Among the adults helping out at the party is the crime novelist, Ariadne Oliver, who summons her old friend, Hercule Poirot, to the village, sure that he will be able to identify Joyce’s killer. But when Poirot arrives he quickly discovers that before he can begin to solve the mystery of Joyce’s death, there’s another murder to investigate first: the one which Joyce claimed to have witnessed and which someone was so desperate to cover up that they were prepared to kill again.

As I said, I found this an enjoyable Poirot novel but not a great one. The solution to the mystery didn’t seem as complex or original as some of the others and I found some of the characters hard to distinguish from each other. Having said that, I did guess who had committed the murders before the truth was revealed – although I have to confess my guess was just based on gut instinct and not because I’m a better detective than Poirot. There are some other surprises towards the end as well, although one particular revelation felt too far-fetched – it seemed to come out of nowhere with no real reason for it.

I enjoyed reading about the preparations for the party and the games that were played at it, but I was slightly disappointed that the Halloween theme didn’t continue after the first few chapters. The rest of the book could have been set at any time of the year, really. It’s still quite an atmospheric book, though; I particularly loved the descriptions of the ‘sunk garden’ in the quarry where some of the later scenes take place.

There’s not much more I can say about this book. It’s a good entry in the series, although not my favourite, and if you’re already a Poirot fan I’m sure you’ll find a lot to like – especially if you’ve read some of the earlier books featuring Ariadne Oliver. If you’re new to Poirot, I would probably recommend choosing a different one to start with.

I’m counting this book towards the R.I.P. XIII challenge (category: mystery).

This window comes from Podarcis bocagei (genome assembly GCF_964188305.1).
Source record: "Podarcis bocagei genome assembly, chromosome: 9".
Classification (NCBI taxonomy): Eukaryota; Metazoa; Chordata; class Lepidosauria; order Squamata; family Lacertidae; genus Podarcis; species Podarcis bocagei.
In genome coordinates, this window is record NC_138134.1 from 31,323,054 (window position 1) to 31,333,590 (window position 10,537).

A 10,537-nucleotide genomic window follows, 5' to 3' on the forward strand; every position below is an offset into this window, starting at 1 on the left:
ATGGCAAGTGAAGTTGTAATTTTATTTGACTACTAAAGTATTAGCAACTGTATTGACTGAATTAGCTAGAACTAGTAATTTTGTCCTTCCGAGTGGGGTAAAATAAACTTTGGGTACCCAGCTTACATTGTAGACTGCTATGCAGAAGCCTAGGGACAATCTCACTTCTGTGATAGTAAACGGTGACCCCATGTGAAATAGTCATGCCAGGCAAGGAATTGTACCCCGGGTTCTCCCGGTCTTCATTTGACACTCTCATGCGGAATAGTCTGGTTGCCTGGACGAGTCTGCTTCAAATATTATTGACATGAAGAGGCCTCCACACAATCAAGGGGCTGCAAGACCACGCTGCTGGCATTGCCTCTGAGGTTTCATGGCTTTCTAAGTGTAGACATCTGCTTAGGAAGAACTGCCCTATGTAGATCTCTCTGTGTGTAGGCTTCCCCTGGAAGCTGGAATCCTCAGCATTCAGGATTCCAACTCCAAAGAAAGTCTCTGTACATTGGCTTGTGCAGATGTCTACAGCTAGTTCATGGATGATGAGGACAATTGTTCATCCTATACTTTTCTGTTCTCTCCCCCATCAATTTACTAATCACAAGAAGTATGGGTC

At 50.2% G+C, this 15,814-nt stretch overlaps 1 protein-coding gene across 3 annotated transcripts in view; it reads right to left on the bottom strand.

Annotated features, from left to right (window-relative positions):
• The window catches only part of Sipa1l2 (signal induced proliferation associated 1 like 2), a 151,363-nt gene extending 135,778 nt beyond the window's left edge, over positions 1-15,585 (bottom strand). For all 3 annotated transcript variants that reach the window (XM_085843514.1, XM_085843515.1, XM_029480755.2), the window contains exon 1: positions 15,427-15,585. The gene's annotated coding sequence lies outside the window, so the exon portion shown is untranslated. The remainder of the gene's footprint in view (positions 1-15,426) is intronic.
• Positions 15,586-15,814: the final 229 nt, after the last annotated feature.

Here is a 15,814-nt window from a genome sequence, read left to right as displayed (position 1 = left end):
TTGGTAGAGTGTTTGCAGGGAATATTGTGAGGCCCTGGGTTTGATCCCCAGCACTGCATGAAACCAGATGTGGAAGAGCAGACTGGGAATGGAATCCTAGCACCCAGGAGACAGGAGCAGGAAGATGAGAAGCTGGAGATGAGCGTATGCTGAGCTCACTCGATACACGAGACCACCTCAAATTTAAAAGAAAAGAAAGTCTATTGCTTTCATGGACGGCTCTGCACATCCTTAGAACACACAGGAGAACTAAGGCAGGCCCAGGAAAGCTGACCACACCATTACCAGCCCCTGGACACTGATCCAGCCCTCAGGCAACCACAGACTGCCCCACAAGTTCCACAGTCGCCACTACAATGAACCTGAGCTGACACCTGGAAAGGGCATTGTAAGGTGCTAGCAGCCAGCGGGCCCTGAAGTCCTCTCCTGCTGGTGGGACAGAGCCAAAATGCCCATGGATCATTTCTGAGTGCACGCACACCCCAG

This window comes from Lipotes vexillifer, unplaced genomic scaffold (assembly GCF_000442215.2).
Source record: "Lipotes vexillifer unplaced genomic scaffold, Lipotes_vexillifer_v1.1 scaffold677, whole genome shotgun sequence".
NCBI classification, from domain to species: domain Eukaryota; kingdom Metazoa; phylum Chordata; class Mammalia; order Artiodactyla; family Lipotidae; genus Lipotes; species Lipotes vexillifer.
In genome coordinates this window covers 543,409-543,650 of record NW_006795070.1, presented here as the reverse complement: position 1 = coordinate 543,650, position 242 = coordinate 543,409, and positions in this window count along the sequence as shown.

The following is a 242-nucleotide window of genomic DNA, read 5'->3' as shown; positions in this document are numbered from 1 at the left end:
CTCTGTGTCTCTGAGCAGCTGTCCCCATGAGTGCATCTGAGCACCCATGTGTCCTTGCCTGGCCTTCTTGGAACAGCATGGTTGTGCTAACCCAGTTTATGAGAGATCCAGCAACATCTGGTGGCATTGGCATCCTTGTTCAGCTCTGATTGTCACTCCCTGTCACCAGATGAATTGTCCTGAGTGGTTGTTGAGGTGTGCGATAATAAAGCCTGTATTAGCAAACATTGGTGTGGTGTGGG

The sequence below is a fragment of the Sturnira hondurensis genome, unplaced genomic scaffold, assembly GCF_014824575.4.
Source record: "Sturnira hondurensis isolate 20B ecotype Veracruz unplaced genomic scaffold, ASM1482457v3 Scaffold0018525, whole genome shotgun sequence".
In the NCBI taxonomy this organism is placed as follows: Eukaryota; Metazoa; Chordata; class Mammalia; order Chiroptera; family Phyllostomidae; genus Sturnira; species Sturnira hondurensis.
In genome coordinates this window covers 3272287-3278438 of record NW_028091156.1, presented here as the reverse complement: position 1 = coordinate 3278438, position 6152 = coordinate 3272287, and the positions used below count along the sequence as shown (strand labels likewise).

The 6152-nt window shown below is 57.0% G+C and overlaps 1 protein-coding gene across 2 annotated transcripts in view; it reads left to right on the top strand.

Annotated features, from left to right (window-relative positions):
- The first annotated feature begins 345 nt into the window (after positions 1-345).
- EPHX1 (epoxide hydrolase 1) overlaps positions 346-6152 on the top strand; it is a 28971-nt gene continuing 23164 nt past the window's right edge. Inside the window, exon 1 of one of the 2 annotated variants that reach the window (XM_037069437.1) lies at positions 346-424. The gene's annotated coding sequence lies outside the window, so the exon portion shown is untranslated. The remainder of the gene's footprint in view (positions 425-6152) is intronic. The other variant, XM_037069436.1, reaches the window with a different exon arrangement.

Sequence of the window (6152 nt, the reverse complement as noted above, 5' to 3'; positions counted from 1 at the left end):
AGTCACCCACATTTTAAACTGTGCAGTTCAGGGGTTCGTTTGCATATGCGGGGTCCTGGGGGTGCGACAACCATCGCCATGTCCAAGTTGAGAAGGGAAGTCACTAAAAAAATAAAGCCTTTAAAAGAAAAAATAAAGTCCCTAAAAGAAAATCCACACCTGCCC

A Halloween Treat: Six stories by Edgar Allan Poe

It’s been a while since I last read anything by Edgar Allan Poe so I decided to pull my Complete Tales and Poems off the shelf this weekend to re-read a few of his stories. With Halloween on its way, I thought I would concentrate on some of his spooky, unsettling or gothic stories rather than the mysteries, science fiction, essays and other genres which are also included in the collection. Maybe I will write about some of those in a future post, but for now, here are my thoughts on the six stories I’ve managed to re-read over the weekend:


Ligeia – This has always been one of my favourite Poe stories. It begins with the narrator describing his beautiful, talented, intelligent wife Ligeia, whom he met in a ‘large, old, decaying city near the Rhine’. When Ligeia dies, the heartbroken narrator retreats to England where he buys and restores an ancient abbey. Marrying again, he brings his new wife, the Lady Rowena, to live with him at the abbey where he prepares for her a chamber which sounds wonderfully sinister and eerie. The rays of the sun and moon fall ‘with a ghastly lustre on the objects within’, in each corner stands ‘a gigantic sarcophagus of black granite’ and an artificial current of wind behind the tapestries gives a ‘hideous and uneasy animation to the whole’.

The story is notable for the unreliability of the narrator and for the inclusion of one of Poe’s poems, The Conqueror Worm.

– 5 Ravens


The Masque of the Red Death – This is a story I’ve always found slightly confusing. A prince and a thousand friends (could anyone really have a thousand friends?) lock themselves away in a castle while a terrible plague devastates the rest of the country. The moral of the story seems clear enough to me, but I’m not sure I’ve ever understood all of the symbolism, such as why the prince has seven chambers each decorated in a different colour – That at the eastern extremity was hung, for example in blue — and vividly blue were its windows. That’s maybe why this one has never been a favourite.

– 3 Ravens


Metzengerstein – In this story, set in what I assume is medieval Germany, the young Baron Metzengerstein witnesses a horse in a tapestry take on human characteristics: The eyes, before invisible, now wore an energetic and human expression, while they gleamed with a fiery and unusual red; and the distended lips of the apparently enraged horse left in full view his sepulchral and disgusting teeth. Moments later a strange horse appears in his stables outside. Is it just an innocent animal or is it something more sinister? Again, this is not a favourite, but it’s an interesting story with lots of gothic elements.

– 3 Ravens